We have seen one or two people trigger the PSU safeties by overloading the 5v rail on a particular line. This doesn't seem too likely, they all had lower end PSUs, but I don't know what you're running. If you were running 12 LL fans, 3 HDDs, and AIO on the one SATA line from the PSU, it might be something to look at.

 

Unless the PSU is the origin of all the trouble, the 3090 should be safe. No way for any current issues on the SATA to pass back through the PSU to the GPU. The PSU is the breaker/fuse and the current level should not be large enough to be a worry for a device that robust.

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It's possible and it does seem like the PSU went into a safety shutdown. However, isolating the root cause is probably going to be a major headache. This type of problem almost always is.

 

If the LNP has an internal problem, it should shut itself down, blink out of CUE, or disappear. That wouldn't normally make the PSU enact its safeties unless there was a short in the unit or the SATA cable powering it. However given the circumstances, the most probably cause may be something in the back end got slightly moved or adjusted and created the incident. That could be the LNP or it could be something else. I think you have to keep going in the current state until you're sure that was it or it hard resets again. That certainly beats pulling the motherboard or PSU and trying a 'back-up'.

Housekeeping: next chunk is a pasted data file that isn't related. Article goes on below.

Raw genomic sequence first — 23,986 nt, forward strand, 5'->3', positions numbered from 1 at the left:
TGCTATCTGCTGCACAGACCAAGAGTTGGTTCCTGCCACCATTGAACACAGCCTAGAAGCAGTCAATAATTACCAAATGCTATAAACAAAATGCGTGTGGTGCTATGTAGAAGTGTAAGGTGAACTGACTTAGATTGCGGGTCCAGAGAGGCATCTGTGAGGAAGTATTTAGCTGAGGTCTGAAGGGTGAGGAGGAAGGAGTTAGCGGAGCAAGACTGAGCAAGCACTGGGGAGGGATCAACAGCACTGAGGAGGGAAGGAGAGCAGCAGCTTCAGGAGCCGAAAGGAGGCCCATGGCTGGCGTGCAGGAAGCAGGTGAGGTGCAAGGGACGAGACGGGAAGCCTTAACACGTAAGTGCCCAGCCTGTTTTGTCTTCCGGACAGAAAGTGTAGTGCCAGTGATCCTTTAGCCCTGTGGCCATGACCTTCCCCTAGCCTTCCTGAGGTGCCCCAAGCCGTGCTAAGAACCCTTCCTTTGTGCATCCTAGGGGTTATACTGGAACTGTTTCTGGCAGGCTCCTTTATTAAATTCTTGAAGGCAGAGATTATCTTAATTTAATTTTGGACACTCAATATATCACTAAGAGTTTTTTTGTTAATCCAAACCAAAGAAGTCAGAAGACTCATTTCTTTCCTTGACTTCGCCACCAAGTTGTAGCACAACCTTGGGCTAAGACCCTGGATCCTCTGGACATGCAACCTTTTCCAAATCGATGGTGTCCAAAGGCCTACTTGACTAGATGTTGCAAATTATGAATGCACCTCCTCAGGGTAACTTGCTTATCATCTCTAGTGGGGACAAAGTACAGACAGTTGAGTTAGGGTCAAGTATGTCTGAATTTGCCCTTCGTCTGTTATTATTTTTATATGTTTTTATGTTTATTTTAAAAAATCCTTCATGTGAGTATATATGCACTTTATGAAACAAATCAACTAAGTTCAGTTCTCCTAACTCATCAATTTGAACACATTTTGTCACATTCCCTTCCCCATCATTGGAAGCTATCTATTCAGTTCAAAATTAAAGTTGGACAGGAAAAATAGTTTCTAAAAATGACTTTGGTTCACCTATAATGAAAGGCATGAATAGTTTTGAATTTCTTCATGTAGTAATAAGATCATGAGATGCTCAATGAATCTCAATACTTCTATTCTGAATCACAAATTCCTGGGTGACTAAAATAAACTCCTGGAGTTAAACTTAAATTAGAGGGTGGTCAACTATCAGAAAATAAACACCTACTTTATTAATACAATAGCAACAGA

We have seen one or two people trigger the PSU safeties by overloading the 5v rail on a particular line. This doesn't seem too likely, they all had lower end PSUs, but I don't know what you're running. If you were running 12 LL fans, 3 HDDs, and AIO on the one SATA line from the PSU, it might be something to look at.

 

Unless the PSU is the origin of all the trouble, the 3090 should be safe. No way for any current issues on the SATA to pass back through the PSU to the GPU. The PSU is the breaker/fuse and the current level should not be large enough to be a worry for a device that robust.

 

Thanks man. Running a HX1000i and yes, I am running a boatload off of one sata plug. 12QL fans all on one CP, which is also plugged into the mobo, a d5 pump, the case lights, and previously a LNP.... basically all sata plugs were plugged into something.